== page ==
So here’s the deal. In a previous post we talked about conventional laboratory testing. But now I know you’re wondering, what’s the difference between functional and conventional laboratory testing and why does it matter when attempting to treat a Candida infection?
Functional laboratory tests are distinctive from traditional pathology based screening because it can uncover just about any alterations in the body’s function that are a difference contrary to the convention. Conventional medical testing on the other hand concerns itself primarily with assessing if there is any pathology (disease).
- Exploring the Vaginal Implant Protocol for Chronic Vaginal Thrush
- Why I Prefer the CDSA Functional Stool Test
- Test Results Should Never Be Considered Exclusively
- Difference Between Conventional Medicine and Natural Solution for Candida Yeast Infections
- Identifying the True Cause of any Medical Condition – Part 1
- Candida is Often Misdiagnosed as IBS
Functional testing concerns itself with assessing any deviations from the normal healthy body which can then be rectified before pathology begins. Doesn’t this make sense? It sure does to me, yet most all medical practitioners concern themselves with disease and not wellness anyway, so testing for the function of the body becomes irrelevant because the person is not yet sick to actually require treatment.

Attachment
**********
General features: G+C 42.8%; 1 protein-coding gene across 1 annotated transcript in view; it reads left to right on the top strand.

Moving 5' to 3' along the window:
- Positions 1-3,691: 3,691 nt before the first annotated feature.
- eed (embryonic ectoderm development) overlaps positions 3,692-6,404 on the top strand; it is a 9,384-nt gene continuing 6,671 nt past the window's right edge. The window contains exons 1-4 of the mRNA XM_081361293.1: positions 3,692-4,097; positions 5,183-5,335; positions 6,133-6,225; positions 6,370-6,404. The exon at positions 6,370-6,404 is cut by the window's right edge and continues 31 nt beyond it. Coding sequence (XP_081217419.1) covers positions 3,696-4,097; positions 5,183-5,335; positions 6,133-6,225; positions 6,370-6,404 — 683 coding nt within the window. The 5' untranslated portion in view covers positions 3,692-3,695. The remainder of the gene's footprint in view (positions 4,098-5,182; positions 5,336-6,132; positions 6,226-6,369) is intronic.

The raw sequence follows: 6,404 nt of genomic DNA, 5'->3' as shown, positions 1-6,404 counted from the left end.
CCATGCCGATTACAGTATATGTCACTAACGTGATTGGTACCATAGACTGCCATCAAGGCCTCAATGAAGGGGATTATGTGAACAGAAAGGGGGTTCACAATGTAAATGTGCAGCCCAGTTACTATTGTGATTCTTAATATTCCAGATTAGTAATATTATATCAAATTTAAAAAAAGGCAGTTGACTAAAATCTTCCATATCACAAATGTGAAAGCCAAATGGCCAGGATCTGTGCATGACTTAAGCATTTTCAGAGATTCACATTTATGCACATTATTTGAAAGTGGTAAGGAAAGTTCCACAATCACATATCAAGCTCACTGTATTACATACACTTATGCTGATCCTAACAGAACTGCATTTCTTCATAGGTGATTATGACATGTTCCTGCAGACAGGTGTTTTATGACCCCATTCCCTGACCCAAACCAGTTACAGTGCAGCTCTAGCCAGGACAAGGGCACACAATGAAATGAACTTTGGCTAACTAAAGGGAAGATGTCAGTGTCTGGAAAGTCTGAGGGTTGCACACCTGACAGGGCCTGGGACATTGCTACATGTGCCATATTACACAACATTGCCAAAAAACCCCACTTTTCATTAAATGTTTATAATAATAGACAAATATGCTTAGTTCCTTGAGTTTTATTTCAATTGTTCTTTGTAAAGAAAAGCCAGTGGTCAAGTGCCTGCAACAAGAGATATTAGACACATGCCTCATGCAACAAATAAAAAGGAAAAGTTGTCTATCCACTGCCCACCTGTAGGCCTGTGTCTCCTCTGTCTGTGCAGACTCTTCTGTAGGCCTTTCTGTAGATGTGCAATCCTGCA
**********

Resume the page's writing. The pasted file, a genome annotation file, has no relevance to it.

This is critical because each person’s functional life is slightly different than the next person’s. While there are standard conventional norms for certain test results, or for blood pressure or heart rate, there are people who live quite comfortably with numbers that are slightly depressed or elevated – they’ve got their own normal functioning levels.
Depending on the particular functional test and their respective results, the main points which become relevant and which I raise with a patient after a careful consideration of their case-history along with their results are the following:
1. Diet modification
2. Lifestyle modification
3. Specific probiotic and nutritional supplementation recommendation.
4. Oral (or local) anti-fungal or anti-bacterial medications.
5. General supplements such as omega 3 fish oils and antioxidants.
6. Initiate detoxification protocols – when it is necessary and how.
7. Follow-up testing – when and which test.
The results of the functional tests, which I’ll cover in my next series of posts, are the results that really help me to determine what each of my patients needs for optimal recovery, but I never rely on testing alone.